Why eastern Mediterranean has become a crisis centre for Europe

Edited By: Palki Sharma WION
New Delhi Published: Aug 20, 2020, 10:31 PM(IST)

'Imprisoning Turkey within its coastline' Photograph:( Reuters )

Story highlights

Turkey's President Recep Tayyip Erdogan has been militarising the eastern Mediterranean region where several geopolitical faultlines converge.

A new geopolitical storm brewing in the Mediterranean threatens to become a multinational conflict and it could engulf Europe.

Currently, there are two factions, on one hand, there are European countries like France, Cyprus and Greece, one the other there's Turkey - a country that wants to establish a modern-day Islamic Caliphate and is taking a cue from China's expansionism.

Turkey's President Recep Tayyip Erdogan has been militarising the eastern Mediterranean region where several geopolitical faultlines converge. There are maritime boundary disputes, claims and counterclaims of sovereignty which were local affairs but in the last five years it has become serious due to the strategic value of the area and the discovery of offshore natural gas reserves which is estimated to be worth trillions of dollars and therefore conflicts over these reserves have began.

Earlier this month, Greek and Turkish vessels collided in the eastern Mediterranean region as both sides called the collision an "accident", however, what followed tells a different story.

It was not an accident but was a deliberate move. It was Turkey's way of flexing its naval muscle while declaring that the de facto boundaries that exist in these waters were illegitimate.

The Turkish vessel Oruc Reis that collided remains stationed not far from the collision site. Erdogan says the vessel is exploring oil and gas in the Mediterranean and that it will continue to do so till August 23 if attempts are made to stop it from doing so then Turkey will retaliate.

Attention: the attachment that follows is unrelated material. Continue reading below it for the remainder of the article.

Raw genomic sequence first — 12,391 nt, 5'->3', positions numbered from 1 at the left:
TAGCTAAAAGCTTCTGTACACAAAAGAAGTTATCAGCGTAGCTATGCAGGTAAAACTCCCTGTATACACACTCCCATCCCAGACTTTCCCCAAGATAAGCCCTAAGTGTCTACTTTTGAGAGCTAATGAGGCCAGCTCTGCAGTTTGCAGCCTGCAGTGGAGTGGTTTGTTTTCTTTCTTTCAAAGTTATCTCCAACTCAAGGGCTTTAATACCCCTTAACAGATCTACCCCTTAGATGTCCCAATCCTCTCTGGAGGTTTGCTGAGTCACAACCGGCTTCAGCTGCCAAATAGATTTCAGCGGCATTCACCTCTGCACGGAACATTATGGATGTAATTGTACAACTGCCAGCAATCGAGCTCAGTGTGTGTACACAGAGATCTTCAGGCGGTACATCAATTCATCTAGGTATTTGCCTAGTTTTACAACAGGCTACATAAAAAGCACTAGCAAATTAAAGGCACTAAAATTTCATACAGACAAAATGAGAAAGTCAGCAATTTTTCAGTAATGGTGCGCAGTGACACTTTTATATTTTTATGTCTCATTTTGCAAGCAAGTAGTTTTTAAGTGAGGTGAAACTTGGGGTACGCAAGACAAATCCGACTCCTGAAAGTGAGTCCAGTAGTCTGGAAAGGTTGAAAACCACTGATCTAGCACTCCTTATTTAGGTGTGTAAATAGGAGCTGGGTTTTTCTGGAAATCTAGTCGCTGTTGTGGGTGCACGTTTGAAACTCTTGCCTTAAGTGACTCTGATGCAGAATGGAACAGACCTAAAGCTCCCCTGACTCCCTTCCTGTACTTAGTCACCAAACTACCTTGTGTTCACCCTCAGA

"They will receive their answer in kind," said the Turkish president.

Meanwhile, Greece has asked the European Union to respond to Turkey's aggression. Greece says Turkey's actions are illegal and it has exclusive economic rights in the disputed waters, Cyprus says the same and alleges that Turkey wants to destabilise the Mediterranean region and that it is trying to blackmail and threaten European countries into submission.

However, the European Union remains divided on how to handle Turkey. The six Mediterranean based European countries are evenly split. Greece, Cyprus and France want strong action against Turkey while Italy, Malta and Spain don't want to get involved probably because they share commercial interests with Turkey.

Now, all eyes are now on Germany which holds the EU presidency till July next year. It can lead the way and break the deadlock but Berlin is known to keep Ankara close to the European Union and right now it is looking the other way. 

German Chancellor Angela Merkel has been accused of appeasing Erdogan for Germany's energy interests since it relies on external sources to get natural gas and ties with Turkey come in handy.

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